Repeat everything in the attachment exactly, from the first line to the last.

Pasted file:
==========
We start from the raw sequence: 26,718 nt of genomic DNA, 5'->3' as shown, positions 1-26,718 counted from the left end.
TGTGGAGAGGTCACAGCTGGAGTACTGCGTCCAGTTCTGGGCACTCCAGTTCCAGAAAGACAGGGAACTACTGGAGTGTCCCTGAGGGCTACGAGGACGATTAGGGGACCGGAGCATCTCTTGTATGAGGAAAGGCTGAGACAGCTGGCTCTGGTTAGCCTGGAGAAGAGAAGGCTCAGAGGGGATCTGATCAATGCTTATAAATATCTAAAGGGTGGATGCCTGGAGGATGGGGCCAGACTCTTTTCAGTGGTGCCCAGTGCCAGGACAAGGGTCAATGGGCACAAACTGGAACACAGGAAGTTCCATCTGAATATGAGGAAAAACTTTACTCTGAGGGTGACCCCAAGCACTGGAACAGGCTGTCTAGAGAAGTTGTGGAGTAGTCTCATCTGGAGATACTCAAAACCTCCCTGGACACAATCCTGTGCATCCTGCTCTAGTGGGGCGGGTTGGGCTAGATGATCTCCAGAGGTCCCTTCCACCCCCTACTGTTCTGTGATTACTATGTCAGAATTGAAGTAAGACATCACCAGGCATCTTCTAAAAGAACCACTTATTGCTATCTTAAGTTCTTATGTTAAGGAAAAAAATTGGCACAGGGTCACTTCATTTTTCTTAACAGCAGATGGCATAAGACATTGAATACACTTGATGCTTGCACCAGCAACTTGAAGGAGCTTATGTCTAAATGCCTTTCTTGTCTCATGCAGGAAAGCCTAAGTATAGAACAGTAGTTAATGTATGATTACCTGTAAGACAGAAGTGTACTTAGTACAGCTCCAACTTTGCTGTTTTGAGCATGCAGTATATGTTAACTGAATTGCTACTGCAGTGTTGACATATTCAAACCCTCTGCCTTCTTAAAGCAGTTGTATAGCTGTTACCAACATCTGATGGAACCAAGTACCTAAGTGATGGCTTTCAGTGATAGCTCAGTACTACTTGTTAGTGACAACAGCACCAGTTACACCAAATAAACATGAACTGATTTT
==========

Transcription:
We start from the raw sequence: 26,718 nt of genomic DNA, 5'->3' as shown, positions 1-26,718 counted from the left end.
TGTGGAGAGGTCACAGCTGGAGTACTGCGTCCAGTTCTGGGCACTCCAGTTCCAGAAAGACAGGGAACTACTGGAGTGTCCCTGAGGGCTACGAGGACGATTAGGGGACCGGAGCATCTCTTGTATGAGGAAAGGCTGAGACAGCTGGCTCTGGTTAGCCTGGAGAAGAGAAGGCTCAGAGGGGATCTGATCAATGCTTATAAATATCTAAAGGGTGGATGCCTGGAGGATGGGGCCAGACTCTTTTCAGTGGTGCCCAGTGCCAGGACAAGGGTCAATGGGCACAAACTGGAACACAGGAAGTTCCATCTGAATATGAGGAAAAACTTTACTCTGAGGGTGACCCCAAGCACTGGAACAGGCTGTCTAGAGAAGTTGTGGAGTAGTCTCATCTGGAGATACTCAAAACCTCCCTGGACACAATCCTGTGCATCCTGCTCTAGTGGGGCGGGTTGGGCTAGATGATCTCCAGAGGTCCCTTCCACCCCCTACTGTTCTGTGATTACTATGTCAGAATTGAAGTAAGACATCACCAGGCATCTTCTAAAAGAACCACTTATTGCTATCTTAAGTTCTTATGTTAAGGAAAAAAATTGGCACAGGGTCACTTCATTTTTCTTAACAGCAGATGGCATAAGACATTGAATACACTTGATGCTTGCACCAGCAACTTGAAGGAGCTTATGTCTAAATGCCTTTCTTGTCTCATGCAGGAAAGCCTAAGTATAGAACAGTAGTTAATGTATGATTACCTGTAAGACAGAAGTGTACTTAGTACAGCTCCAACTTTGCTGTTTTGAGCATGCAGTATATGTTAACTGAATTGCTACTGCAGTGTTGACATATTCAAACCCTCTGCCTTCTTAAAGCAGTTGTATAGCTGTTACCAACATCTGATGGAACCAAGTACCTAAGTGATGGCTTTCAGTGATAGCTCAGTACTACTTGTTAGTGACAACAGCACCAGTTACACCAAATAAACATGAACTGATTTT